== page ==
An iconic British red telephone box. Designed by Sir Giles Gilbert Scott, the model shown in the photo is a K6, introduced in 1935. This one, on Thursford Green in Norfolk, dates from between 1936 and 1953, as the style of the crown changed after that, from the Tudor Crown shown here, to St Edward’s Crown. In a poll earlier this year, the red telephone box was voted the greatest British design of all time!
By the 1950s there were over 40,000 such kiosks in use across Britain, with the number growing further in the following decades until more recent years when there has been a sharp decline due to the rise in the use of mobile phones (cellphones).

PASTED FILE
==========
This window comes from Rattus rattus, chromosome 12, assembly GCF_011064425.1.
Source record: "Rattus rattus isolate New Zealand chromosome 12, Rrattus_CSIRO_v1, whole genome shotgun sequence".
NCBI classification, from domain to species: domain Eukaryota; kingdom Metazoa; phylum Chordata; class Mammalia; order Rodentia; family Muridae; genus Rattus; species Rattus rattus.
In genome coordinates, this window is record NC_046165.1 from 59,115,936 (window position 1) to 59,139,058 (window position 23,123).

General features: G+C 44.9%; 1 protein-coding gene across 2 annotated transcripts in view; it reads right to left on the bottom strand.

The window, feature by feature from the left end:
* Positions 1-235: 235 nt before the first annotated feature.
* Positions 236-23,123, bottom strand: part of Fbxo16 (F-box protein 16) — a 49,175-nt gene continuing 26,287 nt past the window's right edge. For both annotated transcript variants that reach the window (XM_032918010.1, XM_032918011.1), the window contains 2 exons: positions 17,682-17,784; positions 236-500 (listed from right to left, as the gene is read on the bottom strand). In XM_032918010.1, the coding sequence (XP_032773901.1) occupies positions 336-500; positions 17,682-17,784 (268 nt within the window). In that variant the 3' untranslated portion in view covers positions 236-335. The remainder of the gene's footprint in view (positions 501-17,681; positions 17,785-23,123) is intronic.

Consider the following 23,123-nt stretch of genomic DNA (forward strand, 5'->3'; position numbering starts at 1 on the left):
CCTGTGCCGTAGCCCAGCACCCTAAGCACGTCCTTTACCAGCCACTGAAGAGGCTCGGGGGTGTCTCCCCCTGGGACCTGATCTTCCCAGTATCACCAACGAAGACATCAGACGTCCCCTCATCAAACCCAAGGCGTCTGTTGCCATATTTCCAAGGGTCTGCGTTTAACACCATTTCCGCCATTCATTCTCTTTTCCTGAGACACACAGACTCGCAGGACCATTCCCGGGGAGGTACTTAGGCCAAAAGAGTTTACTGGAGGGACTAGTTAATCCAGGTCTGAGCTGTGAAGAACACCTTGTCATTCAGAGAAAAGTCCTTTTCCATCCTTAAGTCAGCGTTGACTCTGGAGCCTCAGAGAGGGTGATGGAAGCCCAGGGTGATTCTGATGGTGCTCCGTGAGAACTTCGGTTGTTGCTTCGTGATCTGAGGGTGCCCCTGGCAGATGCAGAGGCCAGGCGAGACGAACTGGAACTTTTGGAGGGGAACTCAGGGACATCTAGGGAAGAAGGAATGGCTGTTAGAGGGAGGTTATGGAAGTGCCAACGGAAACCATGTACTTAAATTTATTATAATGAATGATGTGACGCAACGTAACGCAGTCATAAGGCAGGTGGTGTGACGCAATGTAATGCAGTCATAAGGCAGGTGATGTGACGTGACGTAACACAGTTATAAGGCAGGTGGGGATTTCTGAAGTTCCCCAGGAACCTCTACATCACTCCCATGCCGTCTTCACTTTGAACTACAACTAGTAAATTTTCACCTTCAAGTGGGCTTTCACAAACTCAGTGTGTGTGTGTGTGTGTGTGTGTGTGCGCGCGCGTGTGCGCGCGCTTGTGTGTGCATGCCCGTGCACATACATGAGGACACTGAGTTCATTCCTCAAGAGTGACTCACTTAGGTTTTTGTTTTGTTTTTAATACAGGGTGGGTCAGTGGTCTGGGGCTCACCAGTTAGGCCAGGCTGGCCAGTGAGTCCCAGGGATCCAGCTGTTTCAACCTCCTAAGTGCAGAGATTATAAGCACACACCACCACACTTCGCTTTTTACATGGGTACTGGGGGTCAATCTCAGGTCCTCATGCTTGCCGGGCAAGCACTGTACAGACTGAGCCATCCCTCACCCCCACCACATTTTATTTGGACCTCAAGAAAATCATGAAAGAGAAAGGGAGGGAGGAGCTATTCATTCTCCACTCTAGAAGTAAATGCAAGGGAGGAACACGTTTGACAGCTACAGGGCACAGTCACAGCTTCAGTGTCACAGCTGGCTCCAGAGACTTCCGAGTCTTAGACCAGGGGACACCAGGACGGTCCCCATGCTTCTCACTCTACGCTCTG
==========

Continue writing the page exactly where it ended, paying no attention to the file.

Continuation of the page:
This particular kiosk has had a defibrillator installed in place of the telephone, although I have no idea how much use it gets. It may seem strange for a tiny village to have a public defibrillator - the resident population is just 200! - but a hundred yards or so along the road is The Thursford Collection, the world’s largest collection of steam engines and organs, plus fairground carousels. That attraction gets several hundred thousand visitors a year, so I suppose they’re the people who are more likely to make use of this equipment.